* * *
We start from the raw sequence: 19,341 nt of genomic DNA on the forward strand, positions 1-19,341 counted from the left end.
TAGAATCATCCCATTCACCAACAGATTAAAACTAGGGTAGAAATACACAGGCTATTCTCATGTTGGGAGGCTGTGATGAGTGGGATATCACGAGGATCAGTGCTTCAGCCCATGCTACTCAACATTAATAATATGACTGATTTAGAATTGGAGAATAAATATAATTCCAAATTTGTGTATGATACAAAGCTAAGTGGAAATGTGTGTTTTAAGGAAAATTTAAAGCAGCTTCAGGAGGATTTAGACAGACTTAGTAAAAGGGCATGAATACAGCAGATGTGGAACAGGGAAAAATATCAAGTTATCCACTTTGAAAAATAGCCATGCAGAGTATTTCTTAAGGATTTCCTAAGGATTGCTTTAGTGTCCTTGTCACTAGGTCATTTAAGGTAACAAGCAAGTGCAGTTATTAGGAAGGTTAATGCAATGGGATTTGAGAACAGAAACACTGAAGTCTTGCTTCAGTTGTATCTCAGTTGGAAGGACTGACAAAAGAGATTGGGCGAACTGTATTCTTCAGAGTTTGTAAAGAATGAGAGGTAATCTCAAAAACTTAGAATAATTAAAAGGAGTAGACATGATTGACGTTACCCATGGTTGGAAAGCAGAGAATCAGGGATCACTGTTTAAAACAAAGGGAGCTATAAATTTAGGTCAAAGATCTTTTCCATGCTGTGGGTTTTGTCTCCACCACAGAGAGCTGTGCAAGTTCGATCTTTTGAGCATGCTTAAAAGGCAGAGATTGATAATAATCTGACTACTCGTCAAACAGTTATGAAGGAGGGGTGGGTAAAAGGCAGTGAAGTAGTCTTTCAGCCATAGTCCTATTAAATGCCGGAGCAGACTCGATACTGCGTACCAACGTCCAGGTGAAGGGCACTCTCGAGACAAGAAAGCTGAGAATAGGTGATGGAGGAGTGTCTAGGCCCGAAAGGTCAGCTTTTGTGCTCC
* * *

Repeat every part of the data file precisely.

We start from the raw sequence: 19,341 nt of genomic DNA on the forward strand, positions 1-19,341 counted from the left end.
TAGAATCATCCCATTCACCAACAGATTAAAACTAGGGTAGAAATACACAGGCTATTCTCATGTTGGGAGGCTGTGATGAGTGGGATATCACGAGGATCAGTGCTTCAGCCCATGCTACTCAACATTAATAATATGACTGATTTAGAATTGGAGAATAAATATAATTCCAAATTTGTGTATGATACAAAGCTAAGTGGAAATGTGTGTTTTAAGGAAAATTTAAAGCAGCTTCAGGAGGATTTAGACAGACTTAGTAAAAGGGCATGAATACAGCAGATGTGGAACAGGGAAAAATATCAAGTTATCCACTTTGAAAAATAGCCATGCAGAGTATTTCTTAAGGATTTCCTAAGGATTGCTTTAGTGTCCTTGTCACTAGGTCATTTAAGGTAACAAGCAAGTGCAGTTATTAGGAAGGTTAATGCAATGGGATTTGAGAACAGAAACACTGAAGTCTTGCTTCAGTTGTATCTCAGTTGGAAGGACTGACAAAAGAGATTGGGCGAACTGTATTCTTCAGAGTTTGTAAAGAATGAGAGGTAATCTCAAAAACTTAGAATAATTAAAAGGAGTAGACATGATTGACGTTACCCATGGTTGGAAAGCAGAGAATCAGGGATCACTGTTTAAAACAAAGGGAGCTATAAATTTAGGTCAAAGATCTTTTCCATGCTGTGGGTTTTGTCTCCACCACAGAGAGCTGTGCAAGTTCGATCTTTTGAGCATGCTTAAAAGGCAGAGATTGATAATAATCTGACTACTCGTCAAACAGTTATGAAGGAGGGGTGGGTAAAAGGCAGTGAAGTAGTCTTTCAGCCATAGTCCTATTAAATGCCGGAGCAGACTCGATACTGCGTACCAACGTCCAGGTGAAGGGCACTCTCGAGACAAGAAAGCTGAGAATAGGTGATGGAGGAGTGTCTAGGCCCGAAAGGTCAGCTTTTGTGCTCC